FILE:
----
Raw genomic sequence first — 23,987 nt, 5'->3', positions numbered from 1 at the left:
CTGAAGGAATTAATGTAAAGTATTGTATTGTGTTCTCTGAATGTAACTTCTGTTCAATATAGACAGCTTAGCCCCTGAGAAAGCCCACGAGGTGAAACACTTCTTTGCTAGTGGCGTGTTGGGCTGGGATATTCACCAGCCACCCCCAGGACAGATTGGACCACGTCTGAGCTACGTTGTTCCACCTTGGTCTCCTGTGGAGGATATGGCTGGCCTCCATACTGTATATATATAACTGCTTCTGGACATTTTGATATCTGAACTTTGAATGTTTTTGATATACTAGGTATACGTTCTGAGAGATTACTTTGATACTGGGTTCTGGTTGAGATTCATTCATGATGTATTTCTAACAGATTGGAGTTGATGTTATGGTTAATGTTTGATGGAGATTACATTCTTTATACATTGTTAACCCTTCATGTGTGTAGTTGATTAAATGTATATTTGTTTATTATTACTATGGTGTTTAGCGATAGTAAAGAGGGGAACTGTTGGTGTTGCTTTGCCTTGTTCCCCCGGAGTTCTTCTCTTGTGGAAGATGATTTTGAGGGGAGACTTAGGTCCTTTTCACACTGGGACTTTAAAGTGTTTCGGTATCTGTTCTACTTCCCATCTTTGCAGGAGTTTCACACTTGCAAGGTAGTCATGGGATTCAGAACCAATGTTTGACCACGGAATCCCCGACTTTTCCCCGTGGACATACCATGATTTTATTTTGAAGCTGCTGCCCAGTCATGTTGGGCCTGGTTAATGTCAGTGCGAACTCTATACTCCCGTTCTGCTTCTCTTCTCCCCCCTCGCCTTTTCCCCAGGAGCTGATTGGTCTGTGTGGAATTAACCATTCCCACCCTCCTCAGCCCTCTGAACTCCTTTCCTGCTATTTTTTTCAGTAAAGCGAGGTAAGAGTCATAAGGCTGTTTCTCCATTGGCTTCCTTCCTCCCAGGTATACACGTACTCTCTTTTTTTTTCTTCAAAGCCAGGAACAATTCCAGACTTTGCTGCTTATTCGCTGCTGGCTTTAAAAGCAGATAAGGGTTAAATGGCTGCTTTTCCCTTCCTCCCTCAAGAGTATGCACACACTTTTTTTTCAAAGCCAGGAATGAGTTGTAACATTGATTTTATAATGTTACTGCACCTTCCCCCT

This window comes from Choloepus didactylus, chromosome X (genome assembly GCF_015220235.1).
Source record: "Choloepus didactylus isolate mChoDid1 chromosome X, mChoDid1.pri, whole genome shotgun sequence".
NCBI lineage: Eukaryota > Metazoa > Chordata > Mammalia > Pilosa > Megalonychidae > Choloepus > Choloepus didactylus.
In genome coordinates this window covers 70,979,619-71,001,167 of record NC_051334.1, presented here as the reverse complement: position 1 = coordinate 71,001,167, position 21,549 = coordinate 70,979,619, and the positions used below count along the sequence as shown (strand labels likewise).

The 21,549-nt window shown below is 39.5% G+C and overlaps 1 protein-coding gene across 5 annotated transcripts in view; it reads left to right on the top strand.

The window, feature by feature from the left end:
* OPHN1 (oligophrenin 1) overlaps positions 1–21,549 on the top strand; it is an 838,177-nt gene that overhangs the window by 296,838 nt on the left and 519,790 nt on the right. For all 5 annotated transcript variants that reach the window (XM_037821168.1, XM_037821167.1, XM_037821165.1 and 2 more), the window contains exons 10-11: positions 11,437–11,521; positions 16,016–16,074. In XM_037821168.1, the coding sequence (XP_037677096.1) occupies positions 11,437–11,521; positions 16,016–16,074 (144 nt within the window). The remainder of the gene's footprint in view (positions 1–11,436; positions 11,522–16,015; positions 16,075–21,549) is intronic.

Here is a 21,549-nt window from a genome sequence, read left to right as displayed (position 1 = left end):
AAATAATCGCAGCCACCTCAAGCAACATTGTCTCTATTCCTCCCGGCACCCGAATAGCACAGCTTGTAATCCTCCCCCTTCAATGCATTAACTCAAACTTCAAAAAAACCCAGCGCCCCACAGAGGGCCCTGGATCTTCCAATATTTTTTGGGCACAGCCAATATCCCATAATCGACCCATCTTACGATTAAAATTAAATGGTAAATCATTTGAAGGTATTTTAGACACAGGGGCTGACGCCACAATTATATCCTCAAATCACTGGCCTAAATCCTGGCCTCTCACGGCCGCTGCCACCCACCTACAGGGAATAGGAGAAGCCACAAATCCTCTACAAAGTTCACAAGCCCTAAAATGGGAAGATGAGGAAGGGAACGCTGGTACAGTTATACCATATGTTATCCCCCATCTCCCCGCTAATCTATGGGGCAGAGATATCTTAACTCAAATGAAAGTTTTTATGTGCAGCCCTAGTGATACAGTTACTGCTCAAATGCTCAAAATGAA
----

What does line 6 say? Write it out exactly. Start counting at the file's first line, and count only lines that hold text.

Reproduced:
In genome coordinates this window covers 70,979,619-71,001,167 of record NC_051334.1, presented here as the reverse complement: position 1 = coordinate 71,001,167, position 21,549 = coordinate 70,979,619, and the positions used below count along the sequence as shown (strand labels likewise).